Nobody, but nobody, seems to be giving the Cubs a chance in 2012.
The annual Sports Illustrated baseball preview has the Cubs finishing with a record of 66-96. And you thought it couldn't get worse than last year's 71-91 season.
But you know what? The Cubs don't seem to care what the "experts" think.
"It doesn't really mean a thing to me," said new team president Theo Epstein, who was brought in from Boston to turn the Cubs into perennial contenders. "I probably prefer it that way. Sometimes high expectations can be tough to live up to.
"We have parallel tracks here. We've been transparent about it all along. We're going to do everything we can to compete and make this a very meaningful season in 2012. We're also trying to build a championship caliber organization for the long haul. Nothing that anyone says about either pursuit will derail us."
That seems to go double for pitcher Ryan Dempster, who will be making his second straight opening-day start Thursday when the Cubs play the Washington Nationals at Wrigley Field.
"We got a plan of what we want to do," said Dempster, a Cub since 2004. "So we go out there and play the game the right way and play hard and let our talent take over. All this hard work we've put in these last six weeks, hopefully it turns into the results we want out on the field."
It will be up to the Cubs to prove prognosticators wrong.
Truth be told, they haven't done a whole lot to inspire confidence for 2012 other than hiring a new and progressive front office, headed by Epstein, general manager Jed Hoyer and scouting-player development chief Jason McLeod. Epstein and Hoyer hired Dale Sveum as field manager, and Sveum won rave reviews for the businesslike and disciplined spring training he ran.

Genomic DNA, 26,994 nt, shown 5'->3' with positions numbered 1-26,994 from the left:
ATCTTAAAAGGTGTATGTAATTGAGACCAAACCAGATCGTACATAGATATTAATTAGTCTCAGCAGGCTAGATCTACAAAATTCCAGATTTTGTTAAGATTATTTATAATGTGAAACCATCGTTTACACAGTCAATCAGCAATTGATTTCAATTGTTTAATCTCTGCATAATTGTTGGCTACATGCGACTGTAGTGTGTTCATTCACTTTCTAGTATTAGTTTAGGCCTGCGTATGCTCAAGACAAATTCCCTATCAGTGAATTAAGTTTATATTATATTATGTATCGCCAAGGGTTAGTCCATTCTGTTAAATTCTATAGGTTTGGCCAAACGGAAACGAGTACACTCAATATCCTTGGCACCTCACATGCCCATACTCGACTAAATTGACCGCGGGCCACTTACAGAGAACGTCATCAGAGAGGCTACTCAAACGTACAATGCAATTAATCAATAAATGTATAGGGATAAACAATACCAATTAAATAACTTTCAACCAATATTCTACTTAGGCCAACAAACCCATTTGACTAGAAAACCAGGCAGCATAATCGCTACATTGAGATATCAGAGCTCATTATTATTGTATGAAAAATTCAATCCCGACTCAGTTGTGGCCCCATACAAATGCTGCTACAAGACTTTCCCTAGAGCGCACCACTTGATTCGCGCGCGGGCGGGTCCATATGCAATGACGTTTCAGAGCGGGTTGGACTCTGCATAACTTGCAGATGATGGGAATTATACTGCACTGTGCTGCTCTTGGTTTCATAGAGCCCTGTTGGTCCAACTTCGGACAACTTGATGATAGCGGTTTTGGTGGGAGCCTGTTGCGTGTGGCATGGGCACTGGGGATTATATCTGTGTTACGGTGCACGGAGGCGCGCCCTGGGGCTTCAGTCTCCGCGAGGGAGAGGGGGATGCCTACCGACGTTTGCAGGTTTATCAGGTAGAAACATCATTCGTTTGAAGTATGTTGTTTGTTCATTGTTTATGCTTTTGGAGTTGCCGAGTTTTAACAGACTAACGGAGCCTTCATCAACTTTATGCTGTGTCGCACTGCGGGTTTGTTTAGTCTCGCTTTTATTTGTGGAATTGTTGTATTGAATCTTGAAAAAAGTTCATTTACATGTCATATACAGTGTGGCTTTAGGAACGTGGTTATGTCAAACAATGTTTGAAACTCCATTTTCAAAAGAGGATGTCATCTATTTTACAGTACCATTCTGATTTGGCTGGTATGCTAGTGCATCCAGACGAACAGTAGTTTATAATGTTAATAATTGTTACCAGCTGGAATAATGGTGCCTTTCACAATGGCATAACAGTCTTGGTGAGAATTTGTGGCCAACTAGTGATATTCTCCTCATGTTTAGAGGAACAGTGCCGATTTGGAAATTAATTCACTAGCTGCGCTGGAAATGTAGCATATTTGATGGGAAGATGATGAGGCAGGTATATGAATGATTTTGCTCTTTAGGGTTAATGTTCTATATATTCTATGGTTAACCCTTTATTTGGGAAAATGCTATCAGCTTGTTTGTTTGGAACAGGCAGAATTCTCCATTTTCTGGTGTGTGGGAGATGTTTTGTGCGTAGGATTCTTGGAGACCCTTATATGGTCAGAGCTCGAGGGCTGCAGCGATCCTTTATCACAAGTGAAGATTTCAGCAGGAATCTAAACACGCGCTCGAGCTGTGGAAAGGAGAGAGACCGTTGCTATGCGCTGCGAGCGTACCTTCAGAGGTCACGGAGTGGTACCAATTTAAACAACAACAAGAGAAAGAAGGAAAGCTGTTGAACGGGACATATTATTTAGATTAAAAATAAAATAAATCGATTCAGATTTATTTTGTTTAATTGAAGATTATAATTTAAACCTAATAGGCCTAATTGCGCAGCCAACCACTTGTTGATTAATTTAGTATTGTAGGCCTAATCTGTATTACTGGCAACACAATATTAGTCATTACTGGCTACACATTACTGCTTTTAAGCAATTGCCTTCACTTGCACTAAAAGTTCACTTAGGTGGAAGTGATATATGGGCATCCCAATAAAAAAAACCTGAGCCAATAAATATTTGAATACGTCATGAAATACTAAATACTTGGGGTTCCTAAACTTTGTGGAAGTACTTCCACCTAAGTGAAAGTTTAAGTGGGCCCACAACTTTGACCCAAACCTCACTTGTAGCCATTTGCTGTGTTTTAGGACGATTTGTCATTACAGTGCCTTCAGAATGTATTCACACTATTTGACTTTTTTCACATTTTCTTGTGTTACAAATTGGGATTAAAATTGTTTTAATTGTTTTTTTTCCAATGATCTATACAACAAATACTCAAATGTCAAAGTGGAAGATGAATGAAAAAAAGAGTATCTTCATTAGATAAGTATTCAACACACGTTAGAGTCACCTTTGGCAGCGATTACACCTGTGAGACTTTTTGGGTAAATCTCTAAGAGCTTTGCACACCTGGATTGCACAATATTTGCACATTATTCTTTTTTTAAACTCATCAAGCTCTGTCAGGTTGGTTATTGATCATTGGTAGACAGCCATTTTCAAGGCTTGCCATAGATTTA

There remain valid questions about this team. First baseman Carlos Pena and third baseman Aramis Ramirez are gone, taking with them their combined 54 home runs from last season. New third baseman Ian Stewart hit no major-league home runs during an injury-plagued 2011, and first baseman Bryan LaHair is a career minor-leaguer who, at 29, is hoping to complete his first full major-league season.
The offense as a whole may be on-base challenged until Epstein and his crew can work onto the roster players who see pitches, draw walks and swing at mostly strikes.
The starting rotation has three new members, including Jeff Samardzija, who went from the bullpen to No. 3 starter.
And even Epstein admitted last week that he and Hoyer traded away two good bullpen parts in Sean Marshall and Andrew Cashner.
Epstein admits things may not look good to those in the prediction business, but he concedes nothing to them.
"That's why we're here, to contend," he said. "We're not giving anything away. I think there's been an incredible amount of hard work put in by Dale and the coaching staff, and most importantly, the players, to put ourselves in position to go out there and compete and win. There's a significant amount of talent here.
"That said, it's a very competitive landscape. We're going to have to have a lot of things go our way. We're going to have to earn a lot of victories in close games to put us in position where we look up in the middle of the year and we're in it. Nothing will be given to us. If you listen to the prognosticators, if you look at it on paper, it's probably an uphill battle. That doesn't mean we're giving anything away.
"The goal here is to get into the playoffs and win a World Series. We start out on equal footing. So we'll make our way this season."
Given what they've got, there's only one thing the Cubs can do.
"Hard work and playing the game at a high intensity can make up for lack of talent a lot of times," Dempster said. "It has for me. I don't have much talent, but I try to work hard and play the game the right way. And sometimes, it becomes contagious. It just becomes a way to get the best out of each other. We're all big-leaguers, and we've got a chance to have a lot of success here."
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